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List of Intercontinental Cup (football) winners

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List of Intercontinental Cup (football) winners

The Intercontinental Cup was an association football club competition contested annually from 1960 to 2004 between the winners of the European Cup and the South American Copa Libertadores. The competition was endorsed by both the Union of European Football Associations (UEFA) and the Confederación Sudamericana de Fútbol (CONMEBOL) and, until 1979, it was played over two legs. From 1980, its format was changed to a single match traditionally held in Tokyo, Japan, due to its new sponsorship. The Intercontinental Cup was disbanded in 2004 in favour of the FIFA Club World Cup, which includes the champion clubs from all of the Fédération Internationale de Football Association (FIFA) member confederations.[1]

In its first eight editions, the competition's winner was decided on a points system; if necessary, a play-off match would be held to determine the outcome in case of a tie. In 1968, the system was changed so that aggregate score would dictate the winning club. If the tie was level after both legs, the away goals rule was applied.[2]

Nacional and Peñarol (Uruguay), Boca Juniors (Argentina), Real Madrid (Spain), and A.C. Milan (Italy) hold the record for the most victories, each team having won the competition three times; Milan and Independiente (Argentina) have the most runner-up places (four). Overall, 25 different clubs won the competition during its 45 editions. Argentinian clubs won the most cups, with nine trophies among them; Italian clubs won the second most (seven), and Brazilian teams are third with six victories.[3] The most successful confederation is CONMEBOL, teams representing the confederation have won the competition 22 times and been runners-up 21 times. Teams representing the European football confederation UEFA have won the competition 21 times and been runners-up 22 times.[4] The last Intercontinental Cup was won by 2004 European champions Porto of Portugal, who beat Colombian side Once Caldas by 8–7 in a penalty shootout, after the match finished 0–0.[5]

Winners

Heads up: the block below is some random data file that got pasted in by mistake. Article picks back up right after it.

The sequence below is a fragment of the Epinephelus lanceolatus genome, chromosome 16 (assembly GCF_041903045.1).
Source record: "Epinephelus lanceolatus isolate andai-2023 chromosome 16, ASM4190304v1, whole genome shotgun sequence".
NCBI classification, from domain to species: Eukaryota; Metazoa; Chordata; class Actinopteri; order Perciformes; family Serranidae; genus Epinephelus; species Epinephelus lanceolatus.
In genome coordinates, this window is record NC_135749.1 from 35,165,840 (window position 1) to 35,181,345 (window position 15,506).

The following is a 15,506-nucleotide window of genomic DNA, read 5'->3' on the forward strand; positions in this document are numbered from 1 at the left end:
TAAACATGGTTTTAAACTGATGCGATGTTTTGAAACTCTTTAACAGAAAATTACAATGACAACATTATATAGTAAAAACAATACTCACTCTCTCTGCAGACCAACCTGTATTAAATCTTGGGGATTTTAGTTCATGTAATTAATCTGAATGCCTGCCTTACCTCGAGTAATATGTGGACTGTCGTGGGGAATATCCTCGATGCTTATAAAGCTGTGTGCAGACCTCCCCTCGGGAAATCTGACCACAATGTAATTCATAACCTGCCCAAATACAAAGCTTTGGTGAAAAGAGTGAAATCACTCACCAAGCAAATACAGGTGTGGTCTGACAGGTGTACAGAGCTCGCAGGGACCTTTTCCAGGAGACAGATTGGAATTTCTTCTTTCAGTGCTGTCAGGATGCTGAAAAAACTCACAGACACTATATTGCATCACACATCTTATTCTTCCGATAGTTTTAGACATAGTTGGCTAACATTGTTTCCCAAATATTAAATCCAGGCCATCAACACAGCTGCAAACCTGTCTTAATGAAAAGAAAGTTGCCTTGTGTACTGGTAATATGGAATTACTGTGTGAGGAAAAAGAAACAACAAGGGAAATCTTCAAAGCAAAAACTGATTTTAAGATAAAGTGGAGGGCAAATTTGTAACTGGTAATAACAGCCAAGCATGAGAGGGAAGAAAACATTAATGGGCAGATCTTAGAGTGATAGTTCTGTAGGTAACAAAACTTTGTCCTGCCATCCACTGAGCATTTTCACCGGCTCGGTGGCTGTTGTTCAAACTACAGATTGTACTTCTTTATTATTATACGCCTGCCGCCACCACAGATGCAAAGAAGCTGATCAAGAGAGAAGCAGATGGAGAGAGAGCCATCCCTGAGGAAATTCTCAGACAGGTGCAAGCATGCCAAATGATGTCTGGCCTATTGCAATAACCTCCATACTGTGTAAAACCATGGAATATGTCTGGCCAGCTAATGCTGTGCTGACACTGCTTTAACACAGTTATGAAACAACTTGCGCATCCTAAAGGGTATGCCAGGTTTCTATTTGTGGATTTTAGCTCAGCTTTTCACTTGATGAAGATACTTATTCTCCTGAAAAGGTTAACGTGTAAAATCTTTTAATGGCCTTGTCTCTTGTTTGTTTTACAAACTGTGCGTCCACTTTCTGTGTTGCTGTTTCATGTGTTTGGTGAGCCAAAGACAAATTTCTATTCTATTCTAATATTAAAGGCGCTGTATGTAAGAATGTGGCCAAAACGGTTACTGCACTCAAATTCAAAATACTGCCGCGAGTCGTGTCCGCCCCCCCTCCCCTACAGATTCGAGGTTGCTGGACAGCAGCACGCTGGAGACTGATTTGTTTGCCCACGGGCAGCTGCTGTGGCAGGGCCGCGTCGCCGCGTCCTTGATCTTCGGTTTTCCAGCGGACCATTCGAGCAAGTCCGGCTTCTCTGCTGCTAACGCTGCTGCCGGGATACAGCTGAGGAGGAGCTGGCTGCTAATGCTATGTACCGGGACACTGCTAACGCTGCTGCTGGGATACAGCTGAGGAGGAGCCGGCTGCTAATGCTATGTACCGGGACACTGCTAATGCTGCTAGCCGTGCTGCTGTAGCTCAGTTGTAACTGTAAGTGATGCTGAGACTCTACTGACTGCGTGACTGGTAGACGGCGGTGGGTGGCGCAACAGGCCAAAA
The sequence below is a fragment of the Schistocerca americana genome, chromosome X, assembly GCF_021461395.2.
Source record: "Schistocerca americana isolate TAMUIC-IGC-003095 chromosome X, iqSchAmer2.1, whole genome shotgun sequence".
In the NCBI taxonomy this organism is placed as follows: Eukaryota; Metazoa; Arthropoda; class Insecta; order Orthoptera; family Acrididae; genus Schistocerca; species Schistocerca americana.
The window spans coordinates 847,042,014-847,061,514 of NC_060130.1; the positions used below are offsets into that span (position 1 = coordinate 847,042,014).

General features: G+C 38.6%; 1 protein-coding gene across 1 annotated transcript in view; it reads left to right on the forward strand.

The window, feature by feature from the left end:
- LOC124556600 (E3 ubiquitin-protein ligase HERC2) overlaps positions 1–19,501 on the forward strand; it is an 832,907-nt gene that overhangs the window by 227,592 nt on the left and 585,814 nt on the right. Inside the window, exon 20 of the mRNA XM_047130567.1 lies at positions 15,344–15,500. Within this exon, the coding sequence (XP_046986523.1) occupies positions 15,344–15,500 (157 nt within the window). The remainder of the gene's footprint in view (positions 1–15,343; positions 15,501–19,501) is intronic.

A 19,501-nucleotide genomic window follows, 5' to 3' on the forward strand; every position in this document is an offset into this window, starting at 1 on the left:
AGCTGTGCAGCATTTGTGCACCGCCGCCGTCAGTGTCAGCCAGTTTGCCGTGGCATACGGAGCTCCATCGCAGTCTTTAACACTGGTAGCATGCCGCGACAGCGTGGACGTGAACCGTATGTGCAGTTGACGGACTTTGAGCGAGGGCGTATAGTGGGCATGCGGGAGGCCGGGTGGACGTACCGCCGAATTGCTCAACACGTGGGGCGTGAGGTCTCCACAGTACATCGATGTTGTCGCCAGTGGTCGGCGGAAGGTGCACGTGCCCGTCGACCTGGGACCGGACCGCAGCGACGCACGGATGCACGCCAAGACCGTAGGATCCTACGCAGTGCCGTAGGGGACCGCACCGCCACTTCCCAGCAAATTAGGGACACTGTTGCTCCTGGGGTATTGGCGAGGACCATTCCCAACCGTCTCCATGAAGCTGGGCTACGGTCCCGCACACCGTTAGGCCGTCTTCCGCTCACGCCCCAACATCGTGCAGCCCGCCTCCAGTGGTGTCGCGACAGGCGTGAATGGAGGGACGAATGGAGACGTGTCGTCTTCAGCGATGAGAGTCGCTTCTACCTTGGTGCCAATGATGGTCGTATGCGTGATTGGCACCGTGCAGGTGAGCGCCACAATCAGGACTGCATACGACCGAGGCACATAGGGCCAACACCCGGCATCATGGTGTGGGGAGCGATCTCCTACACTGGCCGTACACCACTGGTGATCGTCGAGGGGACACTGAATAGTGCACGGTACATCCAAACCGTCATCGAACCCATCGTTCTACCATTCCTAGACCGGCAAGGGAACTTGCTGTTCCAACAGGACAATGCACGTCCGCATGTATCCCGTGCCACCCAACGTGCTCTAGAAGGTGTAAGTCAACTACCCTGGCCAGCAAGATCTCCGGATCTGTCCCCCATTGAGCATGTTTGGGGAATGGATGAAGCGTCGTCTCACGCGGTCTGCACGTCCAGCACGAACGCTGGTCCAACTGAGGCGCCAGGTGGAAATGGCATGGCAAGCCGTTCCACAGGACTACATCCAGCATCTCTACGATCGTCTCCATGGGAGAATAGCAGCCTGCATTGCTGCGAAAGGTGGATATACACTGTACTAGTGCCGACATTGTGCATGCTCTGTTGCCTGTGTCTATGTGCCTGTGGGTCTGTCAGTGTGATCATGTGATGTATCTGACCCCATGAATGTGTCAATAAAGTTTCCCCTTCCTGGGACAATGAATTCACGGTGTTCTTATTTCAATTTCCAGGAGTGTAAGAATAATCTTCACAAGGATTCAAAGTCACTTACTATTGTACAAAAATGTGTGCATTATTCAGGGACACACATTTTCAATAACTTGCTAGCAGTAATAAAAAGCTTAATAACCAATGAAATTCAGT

Key
Finals decided in a playoff
* Match decided by a penalty shootout after extra time
Match went to extra time
Indicates the winner in two-legged finals

Two-legged finals

Year Country Home team Score Away team Country Venue Attendance
1960  Uruguay Peñarol 0–0 Real Madrid  Spain Estadio Centenario n/a
 Spain Real Madrid 5–1 Peñarol  Uruguay Santiago Bernabéu 100,000
Real Madrid won with 3 points
1961  Portugal Benfica 1–0 Peñarol  Uruguay Estádio da Luz n/a
 Uruguay Peñarol 5–0 Benfica  Portugal Estadio Centenario n/a
2 points each; Peñarol won 2–1 in playoff at Estadio Centenario
1962  Brazil Santos 3–2 Benfica  Portugal Estádio do Maracanã n/a
 Portugal Benfica 2–5 Santos  Brazil Estádio da Luz 73,000
Santos won with 4 points
1963  Italy Milan 4–2 Santos  Brazil San Siro n/a
 Brazil Santos 4–2 Milan  Italy Estádio do Maracanã 150,000
2 points each; Santos 1–0 in playoff at Estádio do Maracanã
1964  Argentina Independiente 1–0 Internazionale  Italy Avellanda n/a
 Italy Internazionale 2–0 Independiente  Argentina San Siro n/a
2 points each; Internazionale won playoff 1–0 at Santiago Bernabéu
1965  Italy Internazionale 3–0 Independiente  Italy San Siro 75,000
 Argentina Independiente 0–0 Internazionale  Italy Avellanda 80,000
Internazionale won with 3 points
1966  Uruguay Peñarol 2–0 Real Madrid  Spain Estadio Centenario n/a
 Spain Real Madrid 0–2 Peñarol  Uruguay Santiago Bernabéu n/a
Peñarol won with 4 points
1967  Scotland Celtic 1–0 Racing Club  Argentina Hampden Park 170,000
 Argentina Racing Club 2–1 Celtic  Scotland El Cilindro n/a
2–2 on points; Racing Club won playoff 1–0 at Estadio Centenario
1968  Argentina Estudiantes 1–0 Manchester United  England La Bombonera 25,134
 England Manchester United 1–1 Estudiantes  Argentina Old Trafford n/a
Estudiantes won with 3 points
1969  Italy Milan 3–0 Estudiantes  Argentina San Siro n/a
 Argentina Estudiantes 2–1 Milan  Italy La Bombonera n/a
Milan won 4–2 on aggregate
1970  Argentina Estudiantes 2–2 Feyenoord  Netherlands La Bombonera n/a